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A consumer wants the recipe for the sour dough starter that uses the instant potatoes. Can this starter be frozen since it has yeast in it?

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Starting a new starter from the local atmosphere. 1. Combine in a glass bowl, 1-1/2 cups warm water (80 to 85 F) and 2 cups of white all-purpose flour. (You can substitute the white all-purpose flour with instant potatoes.) Mix well. 2. Place the bowl in an 80 to 85 F location. Leave uncovered so the natural microorganisms can settle on the surface. Let proof for 24 hours. Stir the mixture well once or twice during the 24 hours first proof. 3. At the end of the 24 hours, examine for bubbles (use a glass bowl) Repeat the 24 hours proof as described, including the brisk stirring and fanning. 4. At 48 hours total time, again examine, stir, and fan the mixture. Continue to leave uncovered. Any skin that forms should be stirred back in as soon as it is noticed so no microorganisms will be kept out of the starter by the dry skin. Remove 1/2 cup of the starter, and replace it with 1/2 cup warm water and about 1cup flour or instant potatoes. 5. Continue this 48-hour cycle very carefully until it is obvious that the first bubbles are appearing. It typically takes from 3 to 7 days before the starter will begin to work.

NOTE: Do not eat fresh starter because one does not know what its microbial composition is. Remember that this mixture will be baked into a bread and so heat will kill pathogens if they should happen to be present.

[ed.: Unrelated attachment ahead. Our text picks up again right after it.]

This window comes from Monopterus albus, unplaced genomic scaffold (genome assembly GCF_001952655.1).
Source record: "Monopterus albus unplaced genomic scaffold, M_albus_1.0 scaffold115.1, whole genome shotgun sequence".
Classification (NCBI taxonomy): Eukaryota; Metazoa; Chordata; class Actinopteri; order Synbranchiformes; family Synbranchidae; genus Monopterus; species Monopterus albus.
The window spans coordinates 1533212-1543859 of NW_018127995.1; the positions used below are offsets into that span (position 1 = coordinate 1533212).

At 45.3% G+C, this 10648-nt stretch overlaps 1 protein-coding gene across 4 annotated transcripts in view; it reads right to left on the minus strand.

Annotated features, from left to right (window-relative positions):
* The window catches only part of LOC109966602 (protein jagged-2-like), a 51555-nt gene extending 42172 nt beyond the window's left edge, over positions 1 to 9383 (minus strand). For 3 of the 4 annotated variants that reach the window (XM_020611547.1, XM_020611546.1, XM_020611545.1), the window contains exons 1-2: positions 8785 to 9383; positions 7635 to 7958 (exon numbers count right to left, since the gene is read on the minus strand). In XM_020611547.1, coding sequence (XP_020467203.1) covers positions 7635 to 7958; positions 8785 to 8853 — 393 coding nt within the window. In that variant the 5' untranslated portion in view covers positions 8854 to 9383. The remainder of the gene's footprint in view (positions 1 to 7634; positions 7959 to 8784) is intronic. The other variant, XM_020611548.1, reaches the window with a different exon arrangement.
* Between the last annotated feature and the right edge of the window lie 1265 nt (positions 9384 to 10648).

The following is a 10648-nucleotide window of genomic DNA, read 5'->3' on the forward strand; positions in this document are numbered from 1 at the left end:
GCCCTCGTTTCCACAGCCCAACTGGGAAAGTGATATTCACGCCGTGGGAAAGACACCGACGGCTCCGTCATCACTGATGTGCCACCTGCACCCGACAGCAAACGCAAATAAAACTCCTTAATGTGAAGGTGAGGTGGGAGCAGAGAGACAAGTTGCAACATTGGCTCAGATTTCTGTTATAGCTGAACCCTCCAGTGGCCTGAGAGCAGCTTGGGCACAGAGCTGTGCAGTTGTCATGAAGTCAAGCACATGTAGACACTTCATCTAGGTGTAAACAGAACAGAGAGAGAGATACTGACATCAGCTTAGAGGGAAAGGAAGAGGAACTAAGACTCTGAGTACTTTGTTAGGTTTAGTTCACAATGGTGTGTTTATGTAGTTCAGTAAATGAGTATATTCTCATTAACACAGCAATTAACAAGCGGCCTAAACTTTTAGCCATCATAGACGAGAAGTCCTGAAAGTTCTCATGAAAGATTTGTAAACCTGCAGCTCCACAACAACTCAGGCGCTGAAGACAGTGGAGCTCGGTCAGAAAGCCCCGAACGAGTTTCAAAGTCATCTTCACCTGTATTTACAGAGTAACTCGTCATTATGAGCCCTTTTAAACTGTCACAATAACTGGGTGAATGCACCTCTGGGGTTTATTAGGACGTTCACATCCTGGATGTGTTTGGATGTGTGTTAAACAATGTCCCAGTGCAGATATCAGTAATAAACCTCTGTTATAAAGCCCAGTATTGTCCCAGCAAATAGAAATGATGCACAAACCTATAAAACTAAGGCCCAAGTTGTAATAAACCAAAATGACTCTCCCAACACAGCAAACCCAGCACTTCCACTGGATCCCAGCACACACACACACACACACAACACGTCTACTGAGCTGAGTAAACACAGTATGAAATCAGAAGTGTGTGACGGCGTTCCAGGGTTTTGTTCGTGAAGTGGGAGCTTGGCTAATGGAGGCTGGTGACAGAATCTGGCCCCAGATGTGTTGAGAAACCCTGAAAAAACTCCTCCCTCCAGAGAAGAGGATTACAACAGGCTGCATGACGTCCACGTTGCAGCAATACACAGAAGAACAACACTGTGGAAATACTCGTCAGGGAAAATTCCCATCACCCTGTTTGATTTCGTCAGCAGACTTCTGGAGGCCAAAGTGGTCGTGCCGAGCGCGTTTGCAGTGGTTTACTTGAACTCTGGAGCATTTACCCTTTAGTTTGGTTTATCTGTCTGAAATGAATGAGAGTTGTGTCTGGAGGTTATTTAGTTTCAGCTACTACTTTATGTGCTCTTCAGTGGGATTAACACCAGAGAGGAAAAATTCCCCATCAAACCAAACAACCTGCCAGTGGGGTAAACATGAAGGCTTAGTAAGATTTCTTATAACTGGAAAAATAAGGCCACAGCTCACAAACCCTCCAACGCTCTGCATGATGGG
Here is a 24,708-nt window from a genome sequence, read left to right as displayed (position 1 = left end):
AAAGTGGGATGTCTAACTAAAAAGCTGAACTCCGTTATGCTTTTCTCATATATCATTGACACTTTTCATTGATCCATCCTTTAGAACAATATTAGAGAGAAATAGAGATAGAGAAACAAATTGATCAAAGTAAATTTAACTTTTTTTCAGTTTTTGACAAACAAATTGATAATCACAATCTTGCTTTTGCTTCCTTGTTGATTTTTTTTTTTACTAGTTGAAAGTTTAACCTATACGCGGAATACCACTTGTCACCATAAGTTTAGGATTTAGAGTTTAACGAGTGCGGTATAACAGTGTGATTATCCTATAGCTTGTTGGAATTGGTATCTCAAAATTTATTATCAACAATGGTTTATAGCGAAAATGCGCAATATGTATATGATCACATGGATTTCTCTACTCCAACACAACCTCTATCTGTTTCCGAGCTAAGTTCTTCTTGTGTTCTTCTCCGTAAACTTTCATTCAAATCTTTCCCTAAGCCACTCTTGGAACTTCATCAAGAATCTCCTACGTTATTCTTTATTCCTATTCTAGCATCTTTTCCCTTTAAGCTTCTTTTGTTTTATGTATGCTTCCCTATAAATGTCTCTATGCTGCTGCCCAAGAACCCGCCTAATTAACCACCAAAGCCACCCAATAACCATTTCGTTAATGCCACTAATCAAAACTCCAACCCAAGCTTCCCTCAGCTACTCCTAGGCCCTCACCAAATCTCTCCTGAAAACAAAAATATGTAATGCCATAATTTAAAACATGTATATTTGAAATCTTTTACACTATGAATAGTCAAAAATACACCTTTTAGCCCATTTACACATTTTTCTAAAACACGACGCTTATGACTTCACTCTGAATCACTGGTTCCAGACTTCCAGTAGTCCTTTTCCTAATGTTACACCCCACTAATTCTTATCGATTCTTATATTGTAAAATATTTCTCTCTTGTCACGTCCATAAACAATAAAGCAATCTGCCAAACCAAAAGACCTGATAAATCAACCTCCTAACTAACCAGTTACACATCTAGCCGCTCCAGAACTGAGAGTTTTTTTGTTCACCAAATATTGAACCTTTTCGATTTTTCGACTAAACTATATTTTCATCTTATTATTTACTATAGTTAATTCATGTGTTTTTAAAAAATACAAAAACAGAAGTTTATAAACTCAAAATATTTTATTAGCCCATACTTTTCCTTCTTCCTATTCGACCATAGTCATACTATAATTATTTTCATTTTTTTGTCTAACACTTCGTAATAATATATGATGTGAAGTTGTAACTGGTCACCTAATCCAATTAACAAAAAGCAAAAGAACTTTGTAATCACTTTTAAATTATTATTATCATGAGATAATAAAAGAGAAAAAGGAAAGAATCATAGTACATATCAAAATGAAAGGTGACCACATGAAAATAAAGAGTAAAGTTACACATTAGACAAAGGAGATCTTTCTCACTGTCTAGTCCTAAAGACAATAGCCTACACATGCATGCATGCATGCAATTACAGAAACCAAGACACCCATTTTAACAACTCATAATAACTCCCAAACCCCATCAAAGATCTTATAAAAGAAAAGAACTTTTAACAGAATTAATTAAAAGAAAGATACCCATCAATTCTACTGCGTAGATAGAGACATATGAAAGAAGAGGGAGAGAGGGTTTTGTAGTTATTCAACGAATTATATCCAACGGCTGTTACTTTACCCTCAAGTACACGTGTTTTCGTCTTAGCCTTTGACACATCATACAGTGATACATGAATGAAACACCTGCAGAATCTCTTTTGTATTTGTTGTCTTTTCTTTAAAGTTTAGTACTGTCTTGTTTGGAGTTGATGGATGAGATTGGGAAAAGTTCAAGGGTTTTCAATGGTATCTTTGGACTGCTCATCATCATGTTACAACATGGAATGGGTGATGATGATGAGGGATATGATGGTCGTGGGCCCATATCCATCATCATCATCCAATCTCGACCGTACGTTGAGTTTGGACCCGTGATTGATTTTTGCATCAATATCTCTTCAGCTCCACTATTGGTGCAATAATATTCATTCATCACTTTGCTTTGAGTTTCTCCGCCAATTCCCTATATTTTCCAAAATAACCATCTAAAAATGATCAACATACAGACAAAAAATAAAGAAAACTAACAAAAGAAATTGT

Other points of interest * A starter culture is comprised of wild yeast and lacto-bacillus microorganisms. Both can be found naturally in the environment. * Do not add commercial yeast to a starter culture. It will change the flavor of your sourdough products. * Starter cultures often change over time. * Stages that new starters typically go through: - dead - no visible bubbles on the surface or below - flat -- no visible bubbles and you believed you did not kill it - expose to heat - barely living - visible bubbles exist but the starter has no frothy layer of bubbles on the surface of the starter - healthy - nice, smooth consistency and filled with tiny bubbles throughout the starter above and below the surface

PREPARED BY: Angela M. Fraser, Ph.D., Associate Professor/Food Safety Specialist, NC State University in July 2004

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